Nothing New

So, if after President Musharraf’s meeting with President Bush in Washington, DC and his second meeting with Karzai this month, the Afghan authorities on the asking of the United States start making their own deals with the forces of insurgency “rooted among the people,” to use President Musharraf’s words again, it won’t be surprising.

Back in 2003 as well, the United States appeared be willing to test the Pakistani idea of reaching out to the moderate Taliban as a counter-poise to growing Afghan insurgency. The US authorities did reportedly explore political avenues that ultimately could pave the way for them to withdraw from Afghanistan. Asia Times, a web-based publication, had then reported US official talks at the Pakistan Air Force base in Quetta with “moderate” elements of the Taliban, which had failed due to the US insistence on the sidelining of Taliban leader Mullah Omar. Then came the formation of Jaishul Muslim, a formal grouping of lesser Taliban lights and moves to pry some of the more powerful mujahideen commanders from the anti-US resistance movement.

During the same year, former Taliban foreign minister Mullah Abdul Wakeel Mutawakil was released from US custody in Kandahar, where he had been in detention since handing himself over to the US in February 2002. Mutawakil has often been described in the Western media as a more “respectable” face of the Taliban. Shortly before the US sent troops to Afghanistan in late 2001, he reportedly had a major disagreement with Mulla Omar over sheltering Osama bin Laden and his al-Qaeda in Afghanistan.

In October 2001, before the US-led war to topple the Taliban regime began, President Musharraf had publicly proposed that ‘moderate Taliban’ should be part of any coalition government in Afghanistan. During the time, Mullah Muttawakil had reportedly made a secret visit to Islamabad and offered to hand over Osama bin Laden for trial in a country other than the US without seeing evidence first. Jalaluddin Haqqani, the Taliban’s frontier regions minister, had also accompanied Mullah Muttawakil to Islamabad. However, it was Mulla Omar’s will that prevailed in the end, causing the Taliban collapse.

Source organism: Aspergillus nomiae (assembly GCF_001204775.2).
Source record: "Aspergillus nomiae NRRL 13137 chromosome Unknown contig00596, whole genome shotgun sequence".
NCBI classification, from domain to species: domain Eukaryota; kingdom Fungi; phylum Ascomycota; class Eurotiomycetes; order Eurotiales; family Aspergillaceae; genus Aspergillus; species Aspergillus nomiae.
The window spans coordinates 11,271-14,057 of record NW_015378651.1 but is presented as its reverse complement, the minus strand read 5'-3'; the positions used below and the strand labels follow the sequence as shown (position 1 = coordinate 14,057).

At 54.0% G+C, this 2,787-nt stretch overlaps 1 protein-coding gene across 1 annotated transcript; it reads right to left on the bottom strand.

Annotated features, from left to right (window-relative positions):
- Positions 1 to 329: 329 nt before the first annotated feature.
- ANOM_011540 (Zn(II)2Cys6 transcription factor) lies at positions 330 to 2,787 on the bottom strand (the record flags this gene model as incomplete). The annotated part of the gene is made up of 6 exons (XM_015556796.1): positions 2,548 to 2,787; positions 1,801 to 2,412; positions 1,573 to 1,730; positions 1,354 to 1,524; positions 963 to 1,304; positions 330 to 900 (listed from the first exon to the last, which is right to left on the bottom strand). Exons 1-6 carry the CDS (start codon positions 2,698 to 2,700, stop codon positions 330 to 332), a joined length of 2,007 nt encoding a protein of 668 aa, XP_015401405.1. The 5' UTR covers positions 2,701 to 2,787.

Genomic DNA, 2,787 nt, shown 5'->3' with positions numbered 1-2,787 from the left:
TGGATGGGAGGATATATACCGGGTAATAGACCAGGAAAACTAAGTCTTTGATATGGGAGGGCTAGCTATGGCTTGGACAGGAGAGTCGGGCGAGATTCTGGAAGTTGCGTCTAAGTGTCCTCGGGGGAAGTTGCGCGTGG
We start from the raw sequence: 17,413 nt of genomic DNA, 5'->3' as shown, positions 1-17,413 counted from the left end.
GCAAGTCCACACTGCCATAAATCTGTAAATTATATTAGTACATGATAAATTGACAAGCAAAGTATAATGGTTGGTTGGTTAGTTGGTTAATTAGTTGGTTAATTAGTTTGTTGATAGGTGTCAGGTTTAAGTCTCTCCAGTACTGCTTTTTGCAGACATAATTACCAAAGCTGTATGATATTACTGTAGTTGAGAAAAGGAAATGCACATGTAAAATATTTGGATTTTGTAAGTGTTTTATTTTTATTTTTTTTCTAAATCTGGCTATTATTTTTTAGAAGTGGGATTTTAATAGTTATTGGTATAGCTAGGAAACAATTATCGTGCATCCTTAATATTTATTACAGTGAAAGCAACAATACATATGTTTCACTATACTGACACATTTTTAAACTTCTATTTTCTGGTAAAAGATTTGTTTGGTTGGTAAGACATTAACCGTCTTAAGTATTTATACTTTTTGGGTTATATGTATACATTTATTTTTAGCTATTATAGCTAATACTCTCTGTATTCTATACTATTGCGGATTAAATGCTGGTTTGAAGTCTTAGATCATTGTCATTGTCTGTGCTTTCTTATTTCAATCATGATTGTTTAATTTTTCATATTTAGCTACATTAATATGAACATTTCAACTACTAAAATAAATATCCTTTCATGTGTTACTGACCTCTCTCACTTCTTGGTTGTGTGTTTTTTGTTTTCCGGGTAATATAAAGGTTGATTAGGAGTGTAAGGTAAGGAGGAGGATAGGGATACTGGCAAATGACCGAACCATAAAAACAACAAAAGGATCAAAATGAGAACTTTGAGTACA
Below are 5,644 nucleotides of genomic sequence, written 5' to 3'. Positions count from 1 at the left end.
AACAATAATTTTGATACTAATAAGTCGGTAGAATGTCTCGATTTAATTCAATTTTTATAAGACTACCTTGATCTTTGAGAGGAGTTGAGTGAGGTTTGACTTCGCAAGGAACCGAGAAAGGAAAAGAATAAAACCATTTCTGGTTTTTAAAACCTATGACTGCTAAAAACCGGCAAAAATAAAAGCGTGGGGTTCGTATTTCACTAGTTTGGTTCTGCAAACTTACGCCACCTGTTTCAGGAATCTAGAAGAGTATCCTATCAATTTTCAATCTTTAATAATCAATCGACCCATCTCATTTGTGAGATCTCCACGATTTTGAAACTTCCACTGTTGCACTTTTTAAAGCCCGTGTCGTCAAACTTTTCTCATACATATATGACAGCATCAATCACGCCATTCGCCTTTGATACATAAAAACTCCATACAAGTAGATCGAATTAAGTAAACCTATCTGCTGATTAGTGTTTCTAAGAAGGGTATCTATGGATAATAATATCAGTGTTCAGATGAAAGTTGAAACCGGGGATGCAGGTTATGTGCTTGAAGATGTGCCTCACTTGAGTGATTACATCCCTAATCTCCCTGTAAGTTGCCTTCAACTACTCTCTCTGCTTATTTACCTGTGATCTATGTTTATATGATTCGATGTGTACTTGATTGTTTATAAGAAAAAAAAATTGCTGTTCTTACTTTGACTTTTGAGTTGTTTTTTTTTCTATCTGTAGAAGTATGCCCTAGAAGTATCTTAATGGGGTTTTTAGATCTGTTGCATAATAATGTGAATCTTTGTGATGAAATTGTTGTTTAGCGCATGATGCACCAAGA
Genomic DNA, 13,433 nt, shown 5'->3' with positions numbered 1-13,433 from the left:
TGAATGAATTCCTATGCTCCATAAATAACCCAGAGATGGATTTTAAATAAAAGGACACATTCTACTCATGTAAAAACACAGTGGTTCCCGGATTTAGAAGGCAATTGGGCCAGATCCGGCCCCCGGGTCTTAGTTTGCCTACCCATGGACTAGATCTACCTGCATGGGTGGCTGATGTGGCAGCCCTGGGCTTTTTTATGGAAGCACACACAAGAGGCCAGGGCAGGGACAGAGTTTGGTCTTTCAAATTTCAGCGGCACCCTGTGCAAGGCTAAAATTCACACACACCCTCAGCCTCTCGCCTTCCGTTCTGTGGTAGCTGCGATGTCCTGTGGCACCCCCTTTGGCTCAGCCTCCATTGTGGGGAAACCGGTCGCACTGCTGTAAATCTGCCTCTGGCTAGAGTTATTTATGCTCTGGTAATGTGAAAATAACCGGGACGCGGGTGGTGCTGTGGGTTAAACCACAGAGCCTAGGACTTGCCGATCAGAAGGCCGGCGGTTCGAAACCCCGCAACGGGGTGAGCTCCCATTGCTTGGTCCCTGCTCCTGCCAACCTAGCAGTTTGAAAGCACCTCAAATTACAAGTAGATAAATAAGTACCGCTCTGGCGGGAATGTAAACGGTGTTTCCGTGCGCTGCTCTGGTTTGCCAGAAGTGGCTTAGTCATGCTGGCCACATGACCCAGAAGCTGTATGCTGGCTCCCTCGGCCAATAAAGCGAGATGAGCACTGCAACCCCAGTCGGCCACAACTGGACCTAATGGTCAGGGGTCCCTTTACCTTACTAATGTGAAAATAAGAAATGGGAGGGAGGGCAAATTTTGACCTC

The Bottom-Line

The reason why Pakistan’s proposal to cut compromise deals with the resurgent Taliban makes political sense is the fact that over time al-Qaeda or hardcore Taliban-led Islamist dimension of Taliban insurgency may have taken an essentially an ethnic colour. Radical Islamism may have given way to Pashtun nationalism. In other words, the reason for insurgency is not the popular appeal of a radical religious ideology, but a renewed spirit of ethno-nationalism among the Pashtun who inhabit the insurgency-prone southern and southeastern parts of Afghanistan.

Whether it was Afghan resistance against British colonialism or Mujahideen battle against Russian occupation of the country, the fact is that in each case it is the Pashtun, the majority of Afghan population, who have resisted foreign occupants or potential colonizers. The same factor may have been largely determining the Afghan resistance or insurgency against current foreign forces assisting essentially a non-Pashtun regime in the country.

The key rationale behind Pakistan’s proposal to the US and Afghan leadership to pursue a realistic and compromising political option in Afghanistan—just because the military option is not working at all and instead proving to be counter-productive to Afghan peace and security—seems to be predicated on time-tested notions such as the above.

It is difficult to foresee whether or when Washington will accept Pakistan’s New Deal for Afghanistan. If it did, then the chances of Afghanistan seeing a real peace may be brighter than ever. For that, however, the US and its international partners have to find a formula that could co-opt not just the insurgent Taliban or Pashtun nationalist but also elements from non-Pashtun sections of the Afghan population. Afghanistan’s future prosperity rests upon giving its ethnically divisive population due share in the country’s governance. Just as keeping Pashtun out is playing havoc with Afghan lives, keeping the rest out will start another round of ethno-centric warfare.